Many fabricators will try to blame cracks in stone installations on natural fissures that occur in the stone. Sometimes they are right and sometimes they are wrong. If one looks up the word "fissure" in the dictionary, guess what? A fissure is a crack. Most fabricators need to describe the natural fissures in the stone as "naturally occurring" as part of the formation of the stone. Cracks, on the other hand, should be called "breaks" caused by external forces on the stone. So if someone stands or sits on the stone, it could develop a break. Of course, the most likely place for a break to occur is on a natural fissure. So, stone must be handled and examined carefully.
This is a tricky topic and is open for debate, but you need to communicate to your customer the difference between naturally occurring fissures and those caused by external forces.
Vinegar and water
I cannot believe how many times I have heard tile installers recommend cleaning marble or limestone with vinegar and water. Vinegar is an acid and will etch calcium-based stone. Never use vinegar on any stone surface. Marble and limestone are generally the most susceptible, but there is also some granite that will be damaged by vinegar.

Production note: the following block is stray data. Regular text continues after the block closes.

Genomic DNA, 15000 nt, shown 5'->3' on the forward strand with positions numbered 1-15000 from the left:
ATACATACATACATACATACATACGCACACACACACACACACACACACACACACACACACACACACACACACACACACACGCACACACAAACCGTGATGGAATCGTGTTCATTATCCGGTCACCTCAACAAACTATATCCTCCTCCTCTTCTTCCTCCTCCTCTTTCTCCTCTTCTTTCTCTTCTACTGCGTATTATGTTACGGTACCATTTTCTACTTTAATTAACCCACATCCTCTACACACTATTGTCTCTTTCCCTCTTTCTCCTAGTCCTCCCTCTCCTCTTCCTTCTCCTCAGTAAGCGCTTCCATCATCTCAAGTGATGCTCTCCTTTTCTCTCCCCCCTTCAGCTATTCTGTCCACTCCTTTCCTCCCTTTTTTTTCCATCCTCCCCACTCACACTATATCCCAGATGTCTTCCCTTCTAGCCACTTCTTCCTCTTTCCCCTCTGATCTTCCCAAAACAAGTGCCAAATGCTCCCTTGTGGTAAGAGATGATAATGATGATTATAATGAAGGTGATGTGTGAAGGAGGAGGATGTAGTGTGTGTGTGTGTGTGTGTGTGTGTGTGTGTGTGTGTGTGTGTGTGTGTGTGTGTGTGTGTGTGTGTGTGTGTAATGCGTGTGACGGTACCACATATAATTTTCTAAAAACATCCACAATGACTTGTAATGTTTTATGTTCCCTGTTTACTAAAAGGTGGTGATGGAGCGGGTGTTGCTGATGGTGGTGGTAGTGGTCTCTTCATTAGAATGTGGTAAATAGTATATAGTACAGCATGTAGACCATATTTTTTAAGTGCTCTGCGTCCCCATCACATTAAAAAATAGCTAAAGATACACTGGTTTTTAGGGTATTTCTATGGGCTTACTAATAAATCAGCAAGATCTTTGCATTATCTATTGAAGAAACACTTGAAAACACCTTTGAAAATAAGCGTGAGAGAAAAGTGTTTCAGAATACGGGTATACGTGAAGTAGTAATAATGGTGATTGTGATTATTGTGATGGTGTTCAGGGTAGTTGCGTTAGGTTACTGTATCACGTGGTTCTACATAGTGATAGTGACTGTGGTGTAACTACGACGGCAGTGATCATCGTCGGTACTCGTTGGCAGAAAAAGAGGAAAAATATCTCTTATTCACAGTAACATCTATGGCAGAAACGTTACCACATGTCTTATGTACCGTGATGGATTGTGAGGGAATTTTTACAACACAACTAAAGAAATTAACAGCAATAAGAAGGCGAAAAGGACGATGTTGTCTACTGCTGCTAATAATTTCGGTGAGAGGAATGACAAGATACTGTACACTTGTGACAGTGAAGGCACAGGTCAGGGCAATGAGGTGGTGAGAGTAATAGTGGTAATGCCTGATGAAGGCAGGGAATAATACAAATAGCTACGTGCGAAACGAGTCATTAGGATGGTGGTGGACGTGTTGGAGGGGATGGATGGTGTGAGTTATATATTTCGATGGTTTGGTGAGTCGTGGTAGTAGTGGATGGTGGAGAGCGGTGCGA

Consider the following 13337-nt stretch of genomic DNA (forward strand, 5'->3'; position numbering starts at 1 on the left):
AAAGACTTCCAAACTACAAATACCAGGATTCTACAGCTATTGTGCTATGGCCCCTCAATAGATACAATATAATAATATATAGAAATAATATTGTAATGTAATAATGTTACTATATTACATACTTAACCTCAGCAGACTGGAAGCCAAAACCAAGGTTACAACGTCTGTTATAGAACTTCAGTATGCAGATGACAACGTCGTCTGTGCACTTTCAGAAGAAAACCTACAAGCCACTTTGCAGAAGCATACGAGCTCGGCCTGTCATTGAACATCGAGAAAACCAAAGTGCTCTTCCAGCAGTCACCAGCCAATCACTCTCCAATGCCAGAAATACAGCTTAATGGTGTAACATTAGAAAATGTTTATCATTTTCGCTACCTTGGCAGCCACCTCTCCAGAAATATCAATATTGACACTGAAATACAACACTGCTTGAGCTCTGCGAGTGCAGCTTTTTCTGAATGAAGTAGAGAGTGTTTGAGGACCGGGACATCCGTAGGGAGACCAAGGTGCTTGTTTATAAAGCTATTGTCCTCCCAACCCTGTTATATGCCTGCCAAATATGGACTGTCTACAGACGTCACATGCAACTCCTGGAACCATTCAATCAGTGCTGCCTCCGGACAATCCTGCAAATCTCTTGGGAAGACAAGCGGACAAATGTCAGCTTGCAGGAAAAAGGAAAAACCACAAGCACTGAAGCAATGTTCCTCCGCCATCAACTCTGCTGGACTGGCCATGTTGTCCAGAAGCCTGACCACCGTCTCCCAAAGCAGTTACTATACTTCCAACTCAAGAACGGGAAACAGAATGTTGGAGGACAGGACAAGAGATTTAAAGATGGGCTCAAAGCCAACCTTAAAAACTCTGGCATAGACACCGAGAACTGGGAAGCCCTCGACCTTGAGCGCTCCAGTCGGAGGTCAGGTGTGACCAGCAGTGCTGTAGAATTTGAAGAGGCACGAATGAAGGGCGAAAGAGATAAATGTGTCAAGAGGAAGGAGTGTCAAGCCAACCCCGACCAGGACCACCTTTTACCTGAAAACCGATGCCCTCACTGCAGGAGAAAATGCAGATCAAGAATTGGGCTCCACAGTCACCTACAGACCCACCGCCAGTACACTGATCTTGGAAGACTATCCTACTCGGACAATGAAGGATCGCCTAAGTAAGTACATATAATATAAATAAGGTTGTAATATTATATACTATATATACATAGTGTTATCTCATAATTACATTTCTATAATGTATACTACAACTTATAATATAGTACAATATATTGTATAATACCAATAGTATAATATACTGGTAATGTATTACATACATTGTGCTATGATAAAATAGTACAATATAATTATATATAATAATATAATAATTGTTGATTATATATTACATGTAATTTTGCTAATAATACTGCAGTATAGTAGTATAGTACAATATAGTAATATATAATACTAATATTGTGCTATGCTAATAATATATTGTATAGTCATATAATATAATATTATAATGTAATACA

Saturating stone with water will remove an oil stain
I heard this one recently from a student who told me some expert offered it as a way to remove oil stains from stone. Believe me, it does not work. In theory, because oil will float on water, you would think that this makes sense. However, the oil is trapped in the pores of the stone and no amount of water is going to force it out. The best way to remove oil is with a poultice and a degreasing chemical. For instructions on poulticing, see my Web site at www.ntc-stone.com.
All stone with veins is marble
This is another fib I hear all the time. Many people believe that if a stone has veins then it must be marble. This is totally false because veins can be observed in granite and limestone as well.
The darker the stone the softer it is
Again, untrue. There are some really dark granites that are as hard or harder than some of the lighter colored granites. The same can be true for marble and limestone.
Granite harbors bacteria and emits harmful radon gas
In past articles I have dealt with both of these falsehoods. Here is a brief summary.
Rumor has it that granite countertops are unsafe, harbor bacteria and produce disease. This is absolutely FALSE. NIOSH and the CDC have no reports of granite or any other stone used in countertops being unsafe. If stone is unsafe and unsanitary why are stone cutting boards allowed on the market? Why is stone used in food laboratories? There is no known proof of any illness caused by using stone as a countertop. Of course, like any countertop, stone countertops should be cleaned regularly.
There are also rumors that granite contains harmful radon gas. This is untrue. There is so little radon in granite that one would have to live to be 10,000 years old for it to have an ill effect. There is more radon coming from the ground and the concrete that your house is built on.
As the years progress and I get grayer, I hear more falsehoods and myths. I will keep you posted on any new ones.